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Mentors in Teaching Program Co-Founded by Dr. Jennifer Schwartz Poehlmann Celebrates 10 Years

Dr. Jennifer Schwartz Poehlmann
Sep 12 2018

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In the News, Staff

Stanford Peer Program Helps Teaching Assistants Excel

A Stanford University program that helps teaching assistants mentor their peers recently celebrated its tenth anniversary and is ready to further expand its impact.

Since its inception in 2008, Stanford’s Mentors in Teaching (MinT) program has trained nearly 600 Stanford teaching assistants (TAs) across more than 20 university departments to become pedagogic leaders—improving the quality of instruction in countless sections and classes for tens of thousands of Stanford undergraduates.

MinT was co-developed by Robyn Dunbar—then senior associate director for STEM at Stanford’s Center for Teaching and Learning (CTL) and now the associate dean for educational affairs in the School of Earth, Energy and Environmental Sciences, and PhD student and CTL Teaching Fellow Jennifer Schwartz Poehlmann, now a senior lecturer in chemistry. Schwartz Poehlmann has directed the program from its beginning and was recently honored for developing MinT into a program that is widely admired across the academy.

“Jennifer is largely responsible for the success of a program that has made a significant difference to a generation of students at Stanford,” said Mariatte Denman, VPTL senior director of educational programs, where MinT is now administered. “We are grateful for her dedication to our student teachers and are excited to further grow the program in the coming years.”

Participation in the MinT program is open to any Stanford TA who has some teaching experience as well as to lecturers who mentor TAs. Between 50 and 60 trainee mentors take part in the program each year, undertaking a day of training at the start of the academic year and attending group meetings twice per quarter. Professional development combined with reflections about their own pedagogy help TAs improve their own teaching skills, making them more attractive to future employers. Participants gain the skills, resources, and content knowledge needed to support peers in becoming better teachers. Each TA goes on to mentor an average of four or five junior TAs annually.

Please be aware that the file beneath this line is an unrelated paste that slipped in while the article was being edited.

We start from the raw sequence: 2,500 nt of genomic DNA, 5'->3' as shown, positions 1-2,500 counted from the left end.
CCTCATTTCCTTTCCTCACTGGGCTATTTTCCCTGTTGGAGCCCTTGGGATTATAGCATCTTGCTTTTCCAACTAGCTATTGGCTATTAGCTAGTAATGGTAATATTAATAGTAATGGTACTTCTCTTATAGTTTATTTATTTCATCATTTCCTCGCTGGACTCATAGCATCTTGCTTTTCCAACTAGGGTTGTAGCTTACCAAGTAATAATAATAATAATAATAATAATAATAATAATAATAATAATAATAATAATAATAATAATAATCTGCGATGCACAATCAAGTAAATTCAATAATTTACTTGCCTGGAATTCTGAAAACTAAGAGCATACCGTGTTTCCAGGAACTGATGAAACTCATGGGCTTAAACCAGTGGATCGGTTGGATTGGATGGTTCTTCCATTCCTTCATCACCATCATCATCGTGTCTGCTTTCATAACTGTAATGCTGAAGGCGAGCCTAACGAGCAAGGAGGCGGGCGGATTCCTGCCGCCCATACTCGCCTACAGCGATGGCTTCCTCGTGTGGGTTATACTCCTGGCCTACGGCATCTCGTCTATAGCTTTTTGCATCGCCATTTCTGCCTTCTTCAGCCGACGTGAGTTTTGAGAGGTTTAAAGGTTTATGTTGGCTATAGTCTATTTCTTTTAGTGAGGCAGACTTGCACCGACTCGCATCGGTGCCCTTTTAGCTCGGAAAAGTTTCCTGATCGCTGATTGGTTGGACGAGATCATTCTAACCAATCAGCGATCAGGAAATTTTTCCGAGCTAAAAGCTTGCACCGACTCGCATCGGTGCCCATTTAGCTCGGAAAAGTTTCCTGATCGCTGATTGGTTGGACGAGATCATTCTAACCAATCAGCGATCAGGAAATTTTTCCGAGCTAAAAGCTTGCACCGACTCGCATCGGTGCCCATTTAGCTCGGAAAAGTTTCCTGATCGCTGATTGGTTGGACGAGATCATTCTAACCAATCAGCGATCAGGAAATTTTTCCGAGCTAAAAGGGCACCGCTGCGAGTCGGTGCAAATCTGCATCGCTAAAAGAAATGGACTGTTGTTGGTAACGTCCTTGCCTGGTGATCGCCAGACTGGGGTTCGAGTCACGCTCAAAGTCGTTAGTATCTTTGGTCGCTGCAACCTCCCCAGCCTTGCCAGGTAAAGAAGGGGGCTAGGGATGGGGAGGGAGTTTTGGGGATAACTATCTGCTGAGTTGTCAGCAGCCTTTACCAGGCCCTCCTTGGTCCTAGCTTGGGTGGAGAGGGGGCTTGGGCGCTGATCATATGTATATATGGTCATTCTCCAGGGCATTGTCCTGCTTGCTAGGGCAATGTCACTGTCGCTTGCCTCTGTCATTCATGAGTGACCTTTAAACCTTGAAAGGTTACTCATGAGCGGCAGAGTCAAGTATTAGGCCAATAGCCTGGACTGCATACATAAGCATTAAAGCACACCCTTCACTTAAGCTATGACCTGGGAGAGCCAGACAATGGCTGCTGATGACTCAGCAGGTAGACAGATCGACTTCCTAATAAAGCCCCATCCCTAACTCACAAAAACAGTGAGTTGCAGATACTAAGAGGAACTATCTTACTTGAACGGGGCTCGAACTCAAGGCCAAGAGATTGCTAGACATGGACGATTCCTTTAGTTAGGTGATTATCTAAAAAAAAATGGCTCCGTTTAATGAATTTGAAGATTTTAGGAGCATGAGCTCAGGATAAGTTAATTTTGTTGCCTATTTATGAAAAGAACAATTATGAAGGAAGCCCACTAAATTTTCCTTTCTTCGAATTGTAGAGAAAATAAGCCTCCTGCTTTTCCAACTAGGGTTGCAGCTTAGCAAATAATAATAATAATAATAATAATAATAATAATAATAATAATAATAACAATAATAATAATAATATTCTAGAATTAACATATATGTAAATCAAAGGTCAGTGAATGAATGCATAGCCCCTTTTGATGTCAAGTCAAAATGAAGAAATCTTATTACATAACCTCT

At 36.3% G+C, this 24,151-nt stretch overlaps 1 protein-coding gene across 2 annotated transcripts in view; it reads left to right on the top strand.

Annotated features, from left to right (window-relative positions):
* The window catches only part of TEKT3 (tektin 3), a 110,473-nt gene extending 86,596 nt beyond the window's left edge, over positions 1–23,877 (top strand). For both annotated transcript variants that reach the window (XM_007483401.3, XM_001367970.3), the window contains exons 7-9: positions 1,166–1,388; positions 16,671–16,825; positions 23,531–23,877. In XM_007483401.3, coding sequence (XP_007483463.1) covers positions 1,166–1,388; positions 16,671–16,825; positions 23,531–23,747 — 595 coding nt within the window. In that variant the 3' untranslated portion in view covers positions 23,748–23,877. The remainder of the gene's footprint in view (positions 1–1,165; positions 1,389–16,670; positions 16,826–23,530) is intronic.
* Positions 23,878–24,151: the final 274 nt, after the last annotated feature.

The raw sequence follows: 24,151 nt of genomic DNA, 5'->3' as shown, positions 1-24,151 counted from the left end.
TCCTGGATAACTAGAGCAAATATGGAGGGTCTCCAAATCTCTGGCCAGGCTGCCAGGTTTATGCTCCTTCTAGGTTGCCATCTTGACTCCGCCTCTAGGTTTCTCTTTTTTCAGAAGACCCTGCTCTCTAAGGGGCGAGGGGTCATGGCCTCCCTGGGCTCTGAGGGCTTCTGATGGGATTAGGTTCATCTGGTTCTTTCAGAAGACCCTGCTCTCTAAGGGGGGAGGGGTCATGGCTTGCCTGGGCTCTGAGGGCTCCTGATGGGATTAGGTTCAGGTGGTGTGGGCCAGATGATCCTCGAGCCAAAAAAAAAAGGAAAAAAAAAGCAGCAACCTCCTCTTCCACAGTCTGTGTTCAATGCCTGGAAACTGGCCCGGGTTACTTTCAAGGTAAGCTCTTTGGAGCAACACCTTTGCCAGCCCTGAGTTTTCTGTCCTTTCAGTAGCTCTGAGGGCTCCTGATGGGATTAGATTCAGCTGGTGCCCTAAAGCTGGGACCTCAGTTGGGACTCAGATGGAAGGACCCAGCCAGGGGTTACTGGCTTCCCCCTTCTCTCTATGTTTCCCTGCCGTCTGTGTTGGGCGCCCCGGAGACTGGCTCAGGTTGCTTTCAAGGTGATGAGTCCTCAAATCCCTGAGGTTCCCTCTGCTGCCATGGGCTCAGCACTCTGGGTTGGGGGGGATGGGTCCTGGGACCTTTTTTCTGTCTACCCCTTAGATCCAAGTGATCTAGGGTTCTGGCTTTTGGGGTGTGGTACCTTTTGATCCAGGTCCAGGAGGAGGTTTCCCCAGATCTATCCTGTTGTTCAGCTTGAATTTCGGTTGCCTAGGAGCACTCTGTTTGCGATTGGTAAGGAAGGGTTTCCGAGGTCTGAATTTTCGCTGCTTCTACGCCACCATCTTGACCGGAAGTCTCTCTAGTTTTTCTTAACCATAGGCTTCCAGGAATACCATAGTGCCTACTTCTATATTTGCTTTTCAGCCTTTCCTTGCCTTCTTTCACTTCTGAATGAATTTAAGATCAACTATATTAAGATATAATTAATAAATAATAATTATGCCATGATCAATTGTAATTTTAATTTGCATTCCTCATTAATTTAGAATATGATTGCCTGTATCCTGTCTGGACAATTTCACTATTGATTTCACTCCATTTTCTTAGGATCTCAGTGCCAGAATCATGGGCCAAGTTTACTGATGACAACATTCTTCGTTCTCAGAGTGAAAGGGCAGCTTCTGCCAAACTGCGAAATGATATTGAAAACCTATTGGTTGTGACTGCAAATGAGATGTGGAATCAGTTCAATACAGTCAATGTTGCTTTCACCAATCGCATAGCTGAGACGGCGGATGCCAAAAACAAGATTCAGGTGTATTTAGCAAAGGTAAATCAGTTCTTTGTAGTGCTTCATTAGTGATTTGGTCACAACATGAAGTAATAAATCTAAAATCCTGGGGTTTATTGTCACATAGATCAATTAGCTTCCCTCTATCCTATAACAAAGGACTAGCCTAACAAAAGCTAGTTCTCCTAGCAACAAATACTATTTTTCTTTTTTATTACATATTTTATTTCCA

The MinT program is unique. Many universities offer new TAs one-time training, and at some institutions TAs can work with a professional consultant on specific concerns. University-wide peer-mentoring models like MinT are less common and yet proven to be particularly effective.

“This peer mentoring model allows us to have a far greater impact on teaching than if we used our limited resources to work directly with individual TAs,” Denman said. “Each MinT trainee is encouraged to think about the specific needs of TAs in their department and then develop resources and strategies to support those needs,” Denman noted. That might include providing feedback on sections, developing shared teaching goals, or maintaining archives for departmental classes and training programs to prevent the loss of important course information from one year to the next.

“The mentors we train know the courses their peers are teaching and can anticipate some of the challenges that come up that can be simply overwhelming to new TAs,” Schwartz Poehlmann observed. The cohort model where experienced TAs come together also encourages a broader sense of community. “The opportunity for cross-pollination of ideas across departments makes the program especially meaningful for students,” she said.

Schwartz Poehlmann has recently taken on greater teaching responsibilities in her own department and is handing over leadership of MinT to Tim Randazzo, VPTL’s director of graduate student teaching and peer learning programs. She nonetheless intends to remain in engaged in MinT.

“It’s always fun to be among a group of people who are really excited and passionate about teaching,” she says. “Coming to the lunches each quarter and hearing ideas across departments has given me great ideas for our own program. It’s been wonderful to watch departments get mentorship programs off the ground and to see our trainees become leaders among their peers and better teachers themselves.” 

VPTL encourages departments to take advantage of MinT’s ability to advance the quality of teaching and the professional development of graduate student teachers. 

Departments interested in participating in the MinT Program should reach out to Tim Randazzo, VPTL’s director of graduate student teaching and peer learning programs.